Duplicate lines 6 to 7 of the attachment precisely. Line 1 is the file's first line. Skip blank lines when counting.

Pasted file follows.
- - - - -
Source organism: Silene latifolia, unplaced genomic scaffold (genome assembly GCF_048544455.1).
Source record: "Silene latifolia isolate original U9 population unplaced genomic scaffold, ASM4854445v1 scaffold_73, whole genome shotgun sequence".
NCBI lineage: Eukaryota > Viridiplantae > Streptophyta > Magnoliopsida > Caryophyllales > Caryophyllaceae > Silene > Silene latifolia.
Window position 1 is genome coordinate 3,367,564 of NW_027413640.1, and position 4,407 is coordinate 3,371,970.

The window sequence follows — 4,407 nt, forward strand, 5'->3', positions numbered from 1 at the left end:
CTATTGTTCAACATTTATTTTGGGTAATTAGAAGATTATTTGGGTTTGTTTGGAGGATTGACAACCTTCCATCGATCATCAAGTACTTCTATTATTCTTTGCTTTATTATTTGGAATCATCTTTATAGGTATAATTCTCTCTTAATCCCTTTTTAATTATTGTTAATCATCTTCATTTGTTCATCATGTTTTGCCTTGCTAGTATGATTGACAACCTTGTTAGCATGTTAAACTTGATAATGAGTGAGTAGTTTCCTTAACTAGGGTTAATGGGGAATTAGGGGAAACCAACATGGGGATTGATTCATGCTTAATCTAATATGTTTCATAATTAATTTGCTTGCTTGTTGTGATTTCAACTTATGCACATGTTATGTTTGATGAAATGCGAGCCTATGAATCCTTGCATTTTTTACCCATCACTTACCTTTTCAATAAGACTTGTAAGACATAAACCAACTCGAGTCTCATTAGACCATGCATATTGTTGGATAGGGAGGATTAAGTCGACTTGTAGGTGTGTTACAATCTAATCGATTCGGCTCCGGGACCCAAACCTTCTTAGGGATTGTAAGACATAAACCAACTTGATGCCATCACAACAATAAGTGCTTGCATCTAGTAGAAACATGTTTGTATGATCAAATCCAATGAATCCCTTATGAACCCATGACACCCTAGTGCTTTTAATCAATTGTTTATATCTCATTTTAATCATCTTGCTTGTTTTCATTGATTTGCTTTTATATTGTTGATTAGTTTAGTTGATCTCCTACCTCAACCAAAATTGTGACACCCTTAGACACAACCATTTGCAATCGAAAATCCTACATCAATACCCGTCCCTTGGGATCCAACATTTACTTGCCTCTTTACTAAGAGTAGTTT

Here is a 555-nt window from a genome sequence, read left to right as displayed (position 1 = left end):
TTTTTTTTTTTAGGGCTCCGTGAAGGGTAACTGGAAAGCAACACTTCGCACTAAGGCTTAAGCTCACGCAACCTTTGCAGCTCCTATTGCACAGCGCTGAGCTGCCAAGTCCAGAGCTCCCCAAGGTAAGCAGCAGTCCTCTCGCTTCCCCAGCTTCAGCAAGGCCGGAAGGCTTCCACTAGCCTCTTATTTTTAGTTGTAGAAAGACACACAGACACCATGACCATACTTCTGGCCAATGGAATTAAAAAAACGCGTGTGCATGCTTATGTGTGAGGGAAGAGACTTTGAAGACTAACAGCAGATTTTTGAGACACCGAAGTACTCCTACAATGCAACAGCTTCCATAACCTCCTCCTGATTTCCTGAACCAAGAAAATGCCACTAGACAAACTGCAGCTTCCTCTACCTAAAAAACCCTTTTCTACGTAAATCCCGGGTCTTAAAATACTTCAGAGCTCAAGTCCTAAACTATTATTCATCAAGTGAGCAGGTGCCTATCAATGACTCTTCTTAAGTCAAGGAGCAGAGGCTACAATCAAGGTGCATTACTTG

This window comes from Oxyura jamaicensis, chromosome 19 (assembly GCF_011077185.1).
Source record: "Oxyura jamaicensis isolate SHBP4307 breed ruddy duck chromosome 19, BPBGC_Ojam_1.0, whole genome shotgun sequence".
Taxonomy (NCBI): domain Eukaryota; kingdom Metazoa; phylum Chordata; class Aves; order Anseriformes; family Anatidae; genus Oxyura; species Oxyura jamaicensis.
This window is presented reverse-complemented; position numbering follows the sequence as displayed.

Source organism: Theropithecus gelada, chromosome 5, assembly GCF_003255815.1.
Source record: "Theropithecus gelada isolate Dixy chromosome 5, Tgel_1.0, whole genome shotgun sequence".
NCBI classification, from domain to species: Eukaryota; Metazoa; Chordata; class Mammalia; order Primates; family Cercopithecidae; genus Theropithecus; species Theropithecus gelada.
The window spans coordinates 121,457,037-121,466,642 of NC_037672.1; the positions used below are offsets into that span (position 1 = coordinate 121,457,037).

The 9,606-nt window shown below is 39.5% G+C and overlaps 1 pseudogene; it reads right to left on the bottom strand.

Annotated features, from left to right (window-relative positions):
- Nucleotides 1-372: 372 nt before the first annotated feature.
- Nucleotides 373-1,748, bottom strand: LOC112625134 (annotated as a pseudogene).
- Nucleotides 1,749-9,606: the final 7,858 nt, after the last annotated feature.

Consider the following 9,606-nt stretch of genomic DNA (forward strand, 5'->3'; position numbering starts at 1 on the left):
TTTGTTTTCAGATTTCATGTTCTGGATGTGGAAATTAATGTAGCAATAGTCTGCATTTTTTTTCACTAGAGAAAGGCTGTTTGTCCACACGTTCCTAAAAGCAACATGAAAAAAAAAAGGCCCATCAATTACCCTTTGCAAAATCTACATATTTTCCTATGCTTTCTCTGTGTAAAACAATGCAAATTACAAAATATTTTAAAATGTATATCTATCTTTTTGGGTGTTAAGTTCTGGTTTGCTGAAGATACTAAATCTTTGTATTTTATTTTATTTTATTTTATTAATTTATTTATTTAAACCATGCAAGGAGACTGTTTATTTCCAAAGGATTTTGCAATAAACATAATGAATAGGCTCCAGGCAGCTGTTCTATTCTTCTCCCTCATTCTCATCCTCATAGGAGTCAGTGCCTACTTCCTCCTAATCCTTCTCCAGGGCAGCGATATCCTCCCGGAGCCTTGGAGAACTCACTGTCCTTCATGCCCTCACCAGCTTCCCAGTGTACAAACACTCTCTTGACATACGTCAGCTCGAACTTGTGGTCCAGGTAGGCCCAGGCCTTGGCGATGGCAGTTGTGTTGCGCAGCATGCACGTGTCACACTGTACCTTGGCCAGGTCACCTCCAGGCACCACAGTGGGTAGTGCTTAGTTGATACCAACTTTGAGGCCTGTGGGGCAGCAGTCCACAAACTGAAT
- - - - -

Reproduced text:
CTATTGTTCAACATTTATTTTGGGTAATTAGAAGATTATTTGGGTTTGTTTGGAGGATTGACAACCTTCCATCGATCATCAAGTACTTCTATTATTCTTTGCTTTATTATTTGGAATCATCTTTATAGGTATAATTCTCTCTTAATCCCTTTTTAATTATTGTTAATCATCTTCATTTGTTCATCATGTTTTGCCTTGCTAGTATGATTGACAACCTTGTTAGCATGTTAAACTTGATAATGAGTGAGTAGTTTCCTTAACTAGGGTTAATGGGGAATTAGGGGAAACCAACATGGGGATTGATTCATGCTTAATCTAATATGTTTCATAATTAATTTGCTTGCTTGTTGTGATTTCAACTTATGCACATGTTATGTTTGATGAAATGCGAGCCTATGAATCCTTGCATTTTTTACCCATCACTTACCTTTTCAATAAGACTTGTAAGACATAAACCAACTCGAGTCTCATTAGACCATGCATATTGTTGGATAGGGAGGATTAAGTCGACTTGTAGGTGTGTTACAATCTAATCGATTCGGCTCCGGGACCCAAACCTTCTTAGGGATTGTAAGACATAAACCAACTTGATGCCATCACAACAATAAGTGCTTGCATCTAGTAGAAACATGTTTGTATGATCAAATCCAATGAATCCCTTATGAACCCATGACACCCTAGTGCTTTTAATCAATTGTTTATATCTCATTTTAATCATCTTGCTTGTTTTCATTGATTTGCTTTTATATTGTTGATTAGTTTAGTTGATCTCCTACCTCAACCAAAATTGTGACACCCTTAGACACAACCATTTGCAATCGAAAATCCTACATCAATACCCGTCCCTTGGGATCCAACATTTACTTGCCTCTTTACTAAGAGTAGTTT

Here is a 555-nt window from a genome sequence, read left to right as displayed (position 1 = left end):